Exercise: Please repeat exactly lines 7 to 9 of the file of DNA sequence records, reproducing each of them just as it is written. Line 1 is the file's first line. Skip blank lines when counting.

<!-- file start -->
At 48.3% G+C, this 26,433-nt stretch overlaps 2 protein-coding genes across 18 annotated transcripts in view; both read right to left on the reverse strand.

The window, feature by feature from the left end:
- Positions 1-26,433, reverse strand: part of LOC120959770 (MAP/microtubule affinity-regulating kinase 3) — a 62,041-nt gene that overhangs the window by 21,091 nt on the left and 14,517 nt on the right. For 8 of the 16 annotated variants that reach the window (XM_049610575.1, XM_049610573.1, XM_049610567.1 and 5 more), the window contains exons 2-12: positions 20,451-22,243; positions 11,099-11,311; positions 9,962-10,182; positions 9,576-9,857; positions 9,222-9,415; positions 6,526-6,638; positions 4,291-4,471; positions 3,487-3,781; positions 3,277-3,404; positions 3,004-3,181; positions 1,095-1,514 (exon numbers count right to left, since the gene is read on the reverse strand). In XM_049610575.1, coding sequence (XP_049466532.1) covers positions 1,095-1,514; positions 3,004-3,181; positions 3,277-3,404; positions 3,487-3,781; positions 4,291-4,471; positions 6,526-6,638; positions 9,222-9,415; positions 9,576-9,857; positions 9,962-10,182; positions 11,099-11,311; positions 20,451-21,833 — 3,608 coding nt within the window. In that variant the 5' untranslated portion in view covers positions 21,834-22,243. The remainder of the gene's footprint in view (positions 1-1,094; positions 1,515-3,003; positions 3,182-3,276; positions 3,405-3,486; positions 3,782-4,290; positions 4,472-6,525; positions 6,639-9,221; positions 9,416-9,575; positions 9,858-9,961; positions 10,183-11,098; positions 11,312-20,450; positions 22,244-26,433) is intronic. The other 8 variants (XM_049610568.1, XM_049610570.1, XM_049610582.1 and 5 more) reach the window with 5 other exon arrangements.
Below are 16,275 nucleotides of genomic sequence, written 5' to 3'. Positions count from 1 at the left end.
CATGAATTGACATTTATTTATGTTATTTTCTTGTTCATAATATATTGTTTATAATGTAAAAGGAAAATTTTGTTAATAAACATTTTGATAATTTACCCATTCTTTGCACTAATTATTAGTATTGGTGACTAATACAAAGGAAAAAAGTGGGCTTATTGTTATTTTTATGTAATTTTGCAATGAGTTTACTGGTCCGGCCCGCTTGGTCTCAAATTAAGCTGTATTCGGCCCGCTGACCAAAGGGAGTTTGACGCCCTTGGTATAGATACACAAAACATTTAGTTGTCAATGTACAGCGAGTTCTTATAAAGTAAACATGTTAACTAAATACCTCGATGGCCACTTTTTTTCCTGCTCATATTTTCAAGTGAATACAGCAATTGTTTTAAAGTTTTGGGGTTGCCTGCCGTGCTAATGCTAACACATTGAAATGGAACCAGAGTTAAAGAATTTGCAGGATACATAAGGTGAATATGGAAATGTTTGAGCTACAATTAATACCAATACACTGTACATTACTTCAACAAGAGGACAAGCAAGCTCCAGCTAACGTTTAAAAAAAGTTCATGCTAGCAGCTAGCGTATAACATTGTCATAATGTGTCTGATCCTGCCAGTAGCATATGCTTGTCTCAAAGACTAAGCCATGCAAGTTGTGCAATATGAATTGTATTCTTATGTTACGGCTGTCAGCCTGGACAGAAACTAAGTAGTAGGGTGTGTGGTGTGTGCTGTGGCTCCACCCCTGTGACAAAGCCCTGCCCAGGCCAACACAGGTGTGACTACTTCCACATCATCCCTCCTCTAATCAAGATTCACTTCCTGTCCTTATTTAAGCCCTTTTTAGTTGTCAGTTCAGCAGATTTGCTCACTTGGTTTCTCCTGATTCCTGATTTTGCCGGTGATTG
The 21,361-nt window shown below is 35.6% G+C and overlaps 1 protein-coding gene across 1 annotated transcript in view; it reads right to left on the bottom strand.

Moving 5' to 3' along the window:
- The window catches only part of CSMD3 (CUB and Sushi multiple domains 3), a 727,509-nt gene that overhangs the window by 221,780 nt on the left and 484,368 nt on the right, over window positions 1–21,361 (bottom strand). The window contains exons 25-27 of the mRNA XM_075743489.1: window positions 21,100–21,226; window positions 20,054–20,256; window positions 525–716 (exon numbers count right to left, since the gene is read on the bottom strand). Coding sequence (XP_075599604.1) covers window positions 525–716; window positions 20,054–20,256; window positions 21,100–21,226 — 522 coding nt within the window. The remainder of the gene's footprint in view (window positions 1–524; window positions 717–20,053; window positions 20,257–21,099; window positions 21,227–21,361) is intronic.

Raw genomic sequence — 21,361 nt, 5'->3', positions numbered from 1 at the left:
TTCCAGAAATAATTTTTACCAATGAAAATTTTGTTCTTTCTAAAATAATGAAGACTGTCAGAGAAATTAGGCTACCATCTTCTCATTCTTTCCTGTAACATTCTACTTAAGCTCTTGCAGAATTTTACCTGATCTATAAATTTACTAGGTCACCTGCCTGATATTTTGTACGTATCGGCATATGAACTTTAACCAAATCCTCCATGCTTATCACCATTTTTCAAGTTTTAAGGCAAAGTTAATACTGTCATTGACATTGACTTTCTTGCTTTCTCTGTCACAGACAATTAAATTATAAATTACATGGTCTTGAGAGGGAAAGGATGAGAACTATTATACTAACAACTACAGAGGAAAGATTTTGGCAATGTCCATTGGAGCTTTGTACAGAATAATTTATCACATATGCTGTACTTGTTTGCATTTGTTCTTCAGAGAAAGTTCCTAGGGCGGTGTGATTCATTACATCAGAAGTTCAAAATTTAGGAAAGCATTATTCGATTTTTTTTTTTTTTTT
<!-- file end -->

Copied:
Moving 5' to 3' along the window:
- The window catches only part of CSMD3 (CUB and Sushi multiple domains 3), a 727,509-nt gene that overhangs the window by 221,780 nt on the left and 484,368 nt on the right, over window positions 1–21,361 (bottom strand). The window contains exons 25-27 of the mRNA XM_075743489.1: window positions 21,100–21,226; window positions 20,054–20,256; window positions 525–716 (exon numbers count right to left, since the gene is read on the bottom strand). Coding sequence (XP_075599604.1) covers window positions 525–716; window positions 20,054–20,256; window positions 21,100–21,226 — 522 coding nt within the window. The remainder of the gene's footprint in view (window positions 1–524; window positions 717–20,053; window positions 20,257–21,099; window positions 21,227–21,361) is intronic.

Raw genomic sequence — 21,361 nt, 5'->3', positions numbered from 1 at the left: